French Socialists have chosen Benoit Hamon and Manuel Valls to compete in the party's runoff at the end of January. After five years under a beleaguered Francois Hollande, the chances of a Socialist president look slim.
Some 1.8 million voters turned out on Sunday as France's Socialists whittled down their seven presidential candidates to just two.
With half the vote counted, former education minister Benoit Hamon came out on top with 35.21 percent of the vote, while former prime minister Manuel Valls claimed the second spot with 31.56 percent.
Hamon - who was sacked under the government of President Francois Hollande for criticizing Valls' pro-business economic policies - will now go head to head with the more moderate Valls next Sunday, on January 29.
The second round will ultimately decide who will run for president on the Socialist ticket on April 23, with the second round scheduled for May 7.
Forty-nine year-old Hamon has gained popularity in recent months by leading a group of rebel Socialist lawmakers who opposed Valls.
Popular policies include the taxation of robots and his pledge to push for the introduction of a 750-euro ($800) "universal income" living allowance for all adults in France. The Socialist front-runner is also calling for the legalization of cannabis and the repeal of labor measures passed by Valls.
Faced with the threat of extremist attacks, as well as the task of revitalizing a lagging economy, former prime minister Valls argues, however, that he has the experience required by France's next president.
The 54-year-old, Spanish-born politician is promising to decrease taxes for modest and middle-class households and to boost police and defense.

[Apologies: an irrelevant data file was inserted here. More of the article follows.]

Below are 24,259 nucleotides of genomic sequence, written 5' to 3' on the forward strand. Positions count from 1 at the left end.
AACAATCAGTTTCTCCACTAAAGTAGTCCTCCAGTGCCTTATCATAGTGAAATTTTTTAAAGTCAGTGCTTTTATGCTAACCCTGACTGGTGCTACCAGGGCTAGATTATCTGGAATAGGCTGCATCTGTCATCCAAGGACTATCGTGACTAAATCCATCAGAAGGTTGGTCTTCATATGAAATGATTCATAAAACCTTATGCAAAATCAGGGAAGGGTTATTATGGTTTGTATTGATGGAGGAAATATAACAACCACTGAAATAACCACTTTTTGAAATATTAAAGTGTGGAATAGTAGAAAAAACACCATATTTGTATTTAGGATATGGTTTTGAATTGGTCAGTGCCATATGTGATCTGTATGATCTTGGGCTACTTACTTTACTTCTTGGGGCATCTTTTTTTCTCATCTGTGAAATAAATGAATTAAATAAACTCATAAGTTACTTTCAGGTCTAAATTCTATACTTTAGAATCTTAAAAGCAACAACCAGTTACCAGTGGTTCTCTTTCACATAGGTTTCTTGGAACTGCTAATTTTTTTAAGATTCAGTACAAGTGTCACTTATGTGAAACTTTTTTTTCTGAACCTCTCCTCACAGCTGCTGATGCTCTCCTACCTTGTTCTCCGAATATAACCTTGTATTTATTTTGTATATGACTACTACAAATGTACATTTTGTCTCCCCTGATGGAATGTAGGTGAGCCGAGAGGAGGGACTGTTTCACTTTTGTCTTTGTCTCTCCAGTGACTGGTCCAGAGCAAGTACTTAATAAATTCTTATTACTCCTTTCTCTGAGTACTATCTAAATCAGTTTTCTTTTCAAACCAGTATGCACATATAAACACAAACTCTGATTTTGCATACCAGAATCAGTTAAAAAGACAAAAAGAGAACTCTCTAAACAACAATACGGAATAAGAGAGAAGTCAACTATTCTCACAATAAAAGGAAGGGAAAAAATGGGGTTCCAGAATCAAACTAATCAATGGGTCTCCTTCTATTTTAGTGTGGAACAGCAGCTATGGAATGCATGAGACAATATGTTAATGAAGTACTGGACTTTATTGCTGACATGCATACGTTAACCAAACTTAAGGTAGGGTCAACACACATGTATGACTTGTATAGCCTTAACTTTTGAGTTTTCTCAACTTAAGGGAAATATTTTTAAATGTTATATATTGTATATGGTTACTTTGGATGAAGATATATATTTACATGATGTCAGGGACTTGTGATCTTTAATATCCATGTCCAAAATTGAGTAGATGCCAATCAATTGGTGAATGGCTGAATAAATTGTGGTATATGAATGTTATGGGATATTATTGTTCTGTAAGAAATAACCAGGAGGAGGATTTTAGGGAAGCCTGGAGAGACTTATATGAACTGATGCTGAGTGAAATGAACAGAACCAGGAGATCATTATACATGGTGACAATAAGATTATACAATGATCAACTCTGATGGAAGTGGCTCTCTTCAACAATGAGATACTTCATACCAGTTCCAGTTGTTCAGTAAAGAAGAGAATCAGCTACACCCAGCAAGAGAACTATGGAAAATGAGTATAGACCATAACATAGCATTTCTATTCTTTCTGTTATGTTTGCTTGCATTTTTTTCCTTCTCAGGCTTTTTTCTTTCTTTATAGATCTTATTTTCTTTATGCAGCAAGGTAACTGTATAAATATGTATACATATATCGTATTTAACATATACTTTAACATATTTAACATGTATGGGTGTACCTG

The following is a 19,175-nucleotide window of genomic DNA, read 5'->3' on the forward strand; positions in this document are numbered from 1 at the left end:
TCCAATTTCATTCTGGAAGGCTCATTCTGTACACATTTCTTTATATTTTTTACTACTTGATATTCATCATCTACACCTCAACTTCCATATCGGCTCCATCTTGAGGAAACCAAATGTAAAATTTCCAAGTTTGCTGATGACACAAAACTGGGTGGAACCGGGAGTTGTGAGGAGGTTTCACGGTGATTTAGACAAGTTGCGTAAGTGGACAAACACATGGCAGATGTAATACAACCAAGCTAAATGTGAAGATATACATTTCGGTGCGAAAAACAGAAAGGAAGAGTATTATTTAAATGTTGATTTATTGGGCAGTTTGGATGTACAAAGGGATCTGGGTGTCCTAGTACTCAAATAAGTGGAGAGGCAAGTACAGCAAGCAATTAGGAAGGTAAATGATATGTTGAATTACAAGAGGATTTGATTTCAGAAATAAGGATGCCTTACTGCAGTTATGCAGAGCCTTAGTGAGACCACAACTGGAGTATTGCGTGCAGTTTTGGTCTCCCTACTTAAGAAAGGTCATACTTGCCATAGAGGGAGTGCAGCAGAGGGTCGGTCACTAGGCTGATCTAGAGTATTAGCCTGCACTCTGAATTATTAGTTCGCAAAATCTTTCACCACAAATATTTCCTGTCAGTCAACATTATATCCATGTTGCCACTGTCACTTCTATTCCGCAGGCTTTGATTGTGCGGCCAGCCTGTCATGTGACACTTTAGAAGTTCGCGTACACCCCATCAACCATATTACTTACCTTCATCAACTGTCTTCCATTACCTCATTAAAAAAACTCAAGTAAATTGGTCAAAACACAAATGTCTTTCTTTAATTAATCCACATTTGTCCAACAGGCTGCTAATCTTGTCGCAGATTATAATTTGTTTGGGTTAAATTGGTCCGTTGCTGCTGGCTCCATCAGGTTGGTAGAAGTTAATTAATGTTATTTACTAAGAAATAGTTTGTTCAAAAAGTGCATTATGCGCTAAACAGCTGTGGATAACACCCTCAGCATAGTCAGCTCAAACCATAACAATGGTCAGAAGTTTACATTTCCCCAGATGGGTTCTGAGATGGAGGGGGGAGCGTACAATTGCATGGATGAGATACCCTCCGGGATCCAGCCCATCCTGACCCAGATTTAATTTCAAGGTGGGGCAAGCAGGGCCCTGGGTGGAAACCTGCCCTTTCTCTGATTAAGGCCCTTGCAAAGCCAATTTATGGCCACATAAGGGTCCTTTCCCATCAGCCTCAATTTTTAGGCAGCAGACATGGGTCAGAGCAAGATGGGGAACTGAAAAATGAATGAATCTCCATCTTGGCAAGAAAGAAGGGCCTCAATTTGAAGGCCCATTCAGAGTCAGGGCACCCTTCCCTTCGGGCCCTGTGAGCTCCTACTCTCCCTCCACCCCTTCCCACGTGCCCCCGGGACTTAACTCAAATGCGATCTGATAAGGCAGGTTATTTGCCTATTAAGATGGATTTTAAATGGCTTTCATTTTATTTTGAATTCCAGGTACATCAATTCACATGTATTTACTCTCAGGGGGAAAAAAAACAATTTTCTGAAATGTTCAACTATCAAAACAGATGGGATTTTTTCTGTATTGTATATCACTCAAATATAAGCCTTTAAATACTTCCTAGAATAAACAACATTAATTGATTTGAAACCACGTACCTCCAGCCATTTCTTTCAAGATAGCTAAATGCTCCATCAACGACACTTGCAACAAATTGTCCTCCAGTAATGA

Half a decade of Hollande
Left standing in the looming shadow of Hollande, however, whoever becomes the Socialist's pick for president later this month, will have little chance of entering the Elysee palace.
Support for the Socialist party, long a powerful force in French politics, has been severely eroded under Hollande's presidency. With his ratings at rock bottom, Hollande himself declined to seek re-election for a second term.
During his five years in office, France was hit by three major terrorist attacks, unemployment peaked at 13 percent, and a series of strikes - over what economists describe as largely modest reforms - repeatedly took to the streets.
Current polls suggest that the most likely scenario for the two-round presidential election is for conservative former Prime Minister Francois Fillon to emerge as a winner in a runoff against far-right National Front (FN) leader Marine Le Pen.
Le Pen ahead in polls
Support for the final Socialist candidate could also be sidelined by popular independent Emmanuel Macron, who shares some of the pro-business strategies of Valls and is seen as attracting the same kind of middle ground voters.
Pundits believe Macron could make it into the presidential runoff, and even potentially win it. A poll released on Thursday, however, left Macron in third position with 17 to 20 percent of the vote, behind conservative frontrunner Fillon on 23 to 25 percent and far-right candidate Le Pen with 25 to 26 percent. Although the poll - conducted by Ipsos Sopra Steria for French daily Le Monde - only shows voting intentions in the first round of the presidential election.